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With: Alex Popov, Patrick Hayashi, Barry Bonds, Robin Williams
Written by: Michael Wranovics
Directed by: Michael Wranovics
MPAA Rating: NR
Running Time: 90
Date: 10/01/2004
IMDB

Up for Grabs (2005)

3 1/2 Stars (out of 4)

An Interview with Mike Wranovics

By Jeffrey M. Anderson

Fed up with his high-tech marketing job, Mike Wranovics dreamed, like millions of others, of making a film. In 2001, he quit his job and began writing a screenplay. During breaks, he would watch the Giants play and count as Barry Bonds whacked his way toward the single-season home run record. Not long after Bonds hit #73 into the stands, Wranovics found a new story.

From underneath the upper-deck dogpile, fan Patrick Hayashi popped up with the record-breaking ball in his hand, but another fan, Alex Popov, claimed that he had actually caught it. What's more, Popov had witnesses and videotape to prove it. The two eventually went to court over ownership of the ball, and an American metaphor was born, as well as Wranovics's first film, the crackerjack documentary Up for Grabs.

JMA: Up for Grabs has a terrific story arc. As it begins, one guy is clearly the owner of the ball, but as it goes on, the other guy begins to look pretty good. And then you've got that zinger of an ending. How did your editing process work?

MW: We had over 250 hours of footage. At first it was just me, going through it, logging it and trying to fit anything into the film. I got it down to 10 hours. Later I brought in my editor, Dave Ciaccio. It took a few months. I wanted to get the comedy across: two grown men fighting over a ball, and people taking this relatively trivial situation seriously. The more serious it got, the funnier it got. But I also wanted to cover the investigative part accurately.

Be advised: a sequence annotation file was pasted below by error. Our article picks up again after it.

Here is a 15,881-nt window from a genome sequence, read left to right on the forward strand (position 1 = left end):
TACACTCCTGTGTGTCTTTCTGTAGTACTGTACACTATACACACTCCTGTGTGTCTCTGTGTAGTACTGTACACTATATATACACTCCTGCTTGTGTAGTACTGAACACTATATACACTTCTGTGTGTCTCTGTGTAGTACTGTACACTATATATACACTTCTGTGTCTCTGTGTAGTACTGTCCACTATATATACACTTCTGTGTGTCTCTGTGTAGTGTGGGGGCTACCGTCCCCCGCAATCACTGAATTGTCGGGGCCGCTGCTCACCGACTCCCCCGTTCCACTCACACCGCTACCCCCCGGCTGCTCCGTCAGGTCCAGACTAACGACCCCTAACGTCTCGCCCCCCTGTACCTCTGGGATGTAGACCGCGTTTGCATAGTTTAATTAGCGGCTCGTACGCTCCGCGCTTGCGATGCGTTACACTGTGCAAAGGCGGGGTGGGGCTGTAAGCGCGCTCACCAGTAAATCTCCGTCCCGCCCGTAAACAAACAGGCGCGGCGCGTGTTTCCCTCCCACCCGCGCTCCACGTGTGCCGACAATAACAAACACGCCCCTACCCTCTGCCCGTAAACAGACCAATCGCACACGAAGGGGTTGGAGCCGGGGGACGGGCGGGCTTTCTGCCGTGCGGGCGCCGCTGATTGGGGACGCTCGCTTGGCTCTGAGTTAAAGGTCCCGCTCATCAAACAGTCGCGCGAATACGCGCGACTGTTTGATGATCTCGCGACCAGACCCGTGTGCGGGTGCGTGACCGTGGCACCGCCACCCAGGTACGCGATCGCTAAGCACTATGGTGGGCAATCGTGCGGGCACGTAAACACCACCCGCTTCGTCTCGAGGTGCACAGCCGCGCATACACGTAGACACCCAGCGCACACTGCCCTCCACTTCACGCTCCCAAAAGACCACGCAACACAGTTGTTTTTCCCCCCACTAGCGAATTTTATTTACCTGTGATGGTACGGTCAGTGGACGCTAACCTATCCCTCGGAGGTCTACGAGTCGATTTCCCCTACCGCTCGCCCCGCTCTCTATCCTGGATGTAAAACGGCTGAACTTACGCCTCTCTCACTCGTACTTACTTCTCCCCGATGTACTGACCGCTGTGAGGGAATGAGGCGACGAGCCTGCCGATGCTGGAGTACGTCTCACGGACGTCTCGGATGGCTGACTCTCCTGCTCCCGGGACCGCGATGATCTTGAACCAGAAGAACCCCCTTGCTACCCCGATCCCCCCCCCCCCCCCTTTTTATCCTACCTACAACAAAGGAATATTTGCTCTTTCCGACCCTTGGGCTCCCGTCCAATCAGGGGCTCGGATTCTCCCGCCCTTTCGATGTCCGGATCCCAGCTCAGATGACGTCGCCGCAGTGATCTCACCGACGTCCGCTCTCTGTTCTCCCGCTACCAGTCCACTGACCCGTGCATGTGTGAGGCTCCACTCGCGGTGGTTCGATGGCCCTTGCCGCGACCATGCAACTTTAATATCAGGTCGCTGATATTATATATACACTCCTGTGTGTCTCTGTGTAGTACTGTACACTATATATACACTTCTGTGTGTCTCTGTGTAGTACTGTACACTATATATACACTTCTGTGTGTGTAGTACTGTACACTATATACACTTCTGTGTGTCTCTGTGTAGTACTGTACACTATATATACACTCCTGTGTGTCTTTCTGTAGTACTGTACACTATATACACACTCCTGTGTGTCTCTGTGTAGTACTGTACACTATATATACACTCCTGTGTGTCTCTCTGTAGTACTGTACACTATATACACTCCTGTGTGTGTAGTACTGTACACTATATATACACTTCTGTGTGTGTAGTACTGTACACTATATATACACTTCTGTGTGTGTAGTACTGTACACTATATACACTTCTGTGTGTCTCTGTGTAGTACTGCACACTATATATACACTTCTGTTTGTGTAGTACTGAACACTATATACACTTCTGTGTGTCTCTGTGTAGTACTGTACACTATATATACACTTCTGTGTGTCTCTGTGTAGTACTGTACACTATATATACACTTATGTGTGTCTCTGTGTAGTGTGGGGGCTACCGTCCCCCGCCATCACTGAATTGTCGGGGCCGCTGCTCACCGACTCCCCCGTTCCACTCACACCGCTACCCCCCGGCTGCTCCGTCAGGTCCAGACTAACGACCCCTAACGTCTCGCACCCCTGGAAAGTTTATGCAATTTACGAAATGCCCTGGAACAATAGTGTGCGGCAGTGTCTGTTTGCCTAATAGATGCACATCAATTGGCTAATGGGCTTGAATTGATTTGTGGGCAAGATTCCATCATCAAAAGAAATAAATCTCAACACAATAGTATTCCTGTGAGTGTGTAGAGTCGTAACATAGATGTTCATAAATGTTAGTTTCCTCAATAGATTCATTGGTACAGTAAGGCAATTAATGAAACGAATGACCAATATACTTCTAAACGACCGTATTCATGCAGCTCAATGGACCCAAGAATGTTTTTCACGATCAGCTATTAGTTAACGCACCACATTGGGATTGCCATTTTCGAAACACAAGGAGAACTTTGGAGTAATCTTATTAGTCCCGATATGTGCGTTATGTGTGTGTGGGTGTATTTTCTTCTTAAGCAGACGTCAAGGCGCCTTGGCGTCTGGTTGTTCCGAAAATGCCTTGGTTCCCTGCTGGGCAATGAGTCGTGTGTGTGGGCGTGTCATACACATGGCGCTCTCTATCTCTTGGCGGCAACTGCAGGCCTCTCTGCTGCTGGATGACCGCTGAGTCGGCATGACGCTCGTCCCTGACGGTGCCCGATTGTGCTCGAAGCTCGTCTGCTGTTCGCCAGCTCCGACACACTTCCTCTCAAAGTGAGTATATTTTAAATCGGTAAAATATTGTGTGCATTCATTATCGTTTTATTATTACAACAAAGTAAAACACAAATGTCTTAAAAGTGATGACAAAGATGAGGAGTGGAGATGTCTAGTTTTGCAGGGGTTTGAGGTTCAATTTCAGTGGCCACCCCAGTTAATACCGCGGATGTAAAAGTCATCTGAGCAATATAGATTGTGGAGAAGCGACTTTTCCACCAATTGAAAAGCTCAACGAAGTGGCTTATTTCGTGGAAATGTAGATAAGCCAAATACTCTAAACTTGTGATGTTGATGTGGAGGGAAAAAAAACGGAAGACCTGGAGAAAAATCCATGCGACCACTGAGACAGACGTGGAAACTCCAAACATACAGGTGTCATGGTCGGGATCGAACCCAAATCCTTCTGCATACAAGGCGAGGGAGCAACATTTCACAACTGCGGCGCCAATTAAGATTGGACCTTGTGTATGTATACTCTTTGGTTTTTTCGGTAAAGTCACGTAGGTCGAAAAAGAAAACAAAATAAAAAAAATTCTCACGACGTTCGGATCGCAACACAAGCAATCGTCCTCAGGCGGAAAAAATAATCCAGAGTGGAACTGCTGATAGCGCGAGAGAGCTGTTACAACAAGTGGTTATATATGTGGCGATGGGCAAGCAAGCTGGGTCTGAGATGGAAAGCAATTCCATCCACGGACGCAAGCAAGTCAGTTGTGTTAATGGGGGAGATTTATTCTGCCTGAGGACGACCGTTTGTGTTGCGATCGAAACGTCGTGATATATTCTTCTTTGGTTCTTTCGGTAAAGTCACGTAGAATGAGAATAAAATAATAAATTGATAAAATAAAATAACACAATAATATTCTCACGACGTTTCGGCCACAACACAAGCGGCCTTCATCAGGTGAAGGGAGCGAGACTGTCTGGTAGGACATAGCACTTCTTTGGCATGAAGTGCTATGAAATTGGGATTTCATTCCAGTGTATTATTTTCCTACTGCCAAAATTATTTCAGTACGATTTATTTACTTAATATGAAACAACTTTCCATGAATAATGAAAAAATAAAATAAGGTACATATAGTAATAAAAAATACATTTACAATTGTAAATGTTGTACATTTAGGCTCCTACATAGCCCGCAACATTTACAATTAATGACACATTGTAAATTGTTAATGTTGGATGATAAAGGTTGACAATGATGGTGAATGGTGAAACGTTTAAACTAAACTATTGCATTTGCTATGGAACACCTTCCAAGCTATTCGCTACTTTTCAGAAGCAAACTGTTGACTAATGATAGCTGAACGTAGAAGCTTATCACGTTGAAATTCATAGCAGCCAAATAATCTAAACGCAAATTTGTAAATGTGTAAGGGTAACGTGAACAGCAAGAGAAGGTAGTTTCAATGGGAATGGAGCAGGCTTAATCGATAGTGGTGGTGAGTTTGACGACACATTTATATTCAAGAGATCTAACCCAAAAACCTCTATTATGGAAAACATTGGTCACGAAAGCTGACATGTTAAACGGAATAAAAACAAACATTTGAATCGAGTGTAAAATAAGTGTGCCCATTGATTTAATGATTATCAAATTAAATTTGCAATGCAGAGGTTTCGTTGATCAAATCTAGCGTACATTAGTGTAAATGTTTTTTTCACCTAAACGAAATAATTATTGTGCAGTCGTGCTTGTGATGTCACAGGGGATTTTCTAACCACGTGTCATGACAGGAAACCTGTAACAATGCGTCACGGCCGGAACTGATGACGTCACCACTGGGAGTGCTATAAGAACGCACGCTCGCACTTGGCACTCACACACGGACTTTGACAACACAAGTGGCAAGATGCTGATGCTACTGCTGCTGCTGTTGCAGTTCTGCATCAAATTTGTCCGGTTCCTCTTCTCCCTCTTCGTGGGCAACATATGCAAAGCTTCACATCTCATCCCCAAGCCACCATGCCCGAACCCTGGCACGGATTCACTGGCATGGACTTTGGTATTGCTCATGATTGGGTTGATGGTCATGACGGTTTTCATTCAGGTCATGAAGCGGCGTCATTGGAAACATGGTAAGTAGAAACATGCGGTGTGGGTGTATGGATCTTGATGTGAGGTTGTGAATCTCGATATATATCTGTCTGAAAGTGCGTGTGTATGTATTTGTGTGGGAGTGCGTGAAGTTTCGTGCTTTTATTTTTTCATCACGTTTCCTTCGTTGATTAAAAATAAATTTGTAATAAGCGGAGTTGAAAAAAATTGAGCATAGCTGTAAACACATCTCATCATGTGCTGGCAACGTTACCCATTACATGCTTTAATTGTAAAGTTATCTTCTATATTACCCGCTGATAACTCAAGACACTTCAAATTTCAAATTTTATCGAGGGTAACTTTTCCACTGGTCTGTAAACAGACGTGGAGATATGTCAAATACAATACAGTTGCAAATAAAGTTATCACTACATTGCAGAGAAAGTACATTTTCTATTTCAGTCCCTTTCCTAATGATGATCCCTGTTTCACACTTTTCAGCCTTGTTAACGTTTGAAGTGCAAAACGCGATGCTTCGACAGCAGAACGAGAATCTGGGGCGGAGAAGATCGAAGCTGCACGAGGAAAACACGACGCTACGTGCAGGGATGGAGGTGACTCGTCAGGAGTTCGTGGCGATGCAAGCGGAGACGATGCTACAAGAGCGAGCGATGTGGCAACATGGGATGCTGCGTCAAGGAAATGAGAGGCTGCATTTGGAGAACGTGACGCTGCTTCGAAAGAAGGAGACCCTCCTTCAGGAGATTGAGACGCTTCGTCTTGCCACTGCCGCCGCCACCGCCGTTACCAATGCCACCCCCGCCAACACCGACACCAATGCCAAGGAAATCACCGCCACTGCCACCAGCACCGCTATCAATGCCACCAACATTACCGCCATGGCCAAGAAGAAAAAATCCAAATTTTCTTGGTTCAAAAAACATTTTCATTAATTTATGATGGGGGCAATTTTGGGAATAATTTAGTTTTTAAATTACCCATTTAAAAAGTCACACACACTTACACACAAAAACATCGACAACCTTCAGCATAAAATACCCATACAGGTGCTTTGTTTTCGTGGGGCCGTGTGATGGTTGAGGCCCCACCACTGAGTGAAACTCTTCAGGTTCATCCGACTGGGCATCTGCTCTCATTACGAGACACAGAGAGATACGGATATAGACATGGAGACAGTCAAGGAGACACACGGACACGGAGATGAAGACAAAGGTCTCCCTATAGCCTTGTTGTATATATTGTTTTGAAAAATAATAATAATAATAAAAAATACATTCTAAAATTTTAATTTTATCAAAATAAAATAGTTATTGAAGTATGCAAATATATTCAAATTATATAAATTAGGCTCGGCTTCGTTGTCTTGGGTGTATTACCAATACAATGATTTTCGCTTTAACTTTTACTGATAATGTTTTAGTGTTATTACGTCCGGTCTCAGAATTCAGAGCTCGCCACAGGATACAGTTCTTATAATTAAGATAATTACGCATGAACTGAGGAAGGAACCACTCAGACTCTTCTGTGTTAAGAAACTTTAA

JMA: There's definitely more footage of Alex than of Patrick. And when Alex has his "ball-touching" party, Patrick doesn't seem to be there.

MW: There was a long period of time where I had no access to Patrick. Each of them got their time with the ball. Alex didn't want the ball to go straight to the auction and he hadn't had any time with it. I found that amusing. I thought it would make for a good scene in the film. Alex loves the camera and the camera loves him.

JMA: Robin Williams appears for a little cameo near the end. How did you get him?

MW: One of those happy accidents. We were in the Giants locker room. We were going to see if we could get an interview with Barry Bonds and we look over and there's Robin Williams just hanging out. We hopped on over there and asked him. He hadn't heard about [the situation with the ball]. I explained the whole thing, and I could see his mind at work. He just took all this information in and just started riffing. He was amazing. He was a total gentleman.

JMA: Where did you find Mike Maganza, the guy in the Dodgers jersey who has an opinion on the ownership of the ball?

MW: I was in the little market next to my apartment in North Beach, and I was actually trying to talk to the owner, who knows everybody in the neighborhood. And in walks this guy with the Dodgers jersey and he had this cool look to him, this thick New York accent. The next thing, he was talking about being at the ballpark and witnessing #73. I was struggling to get this film going at that point, and in walks this guy. And then he even said the title of the film. It was as if he had been dropped in by the film gods. It rejuvenated me. It made me feel like we were definitely on to something.

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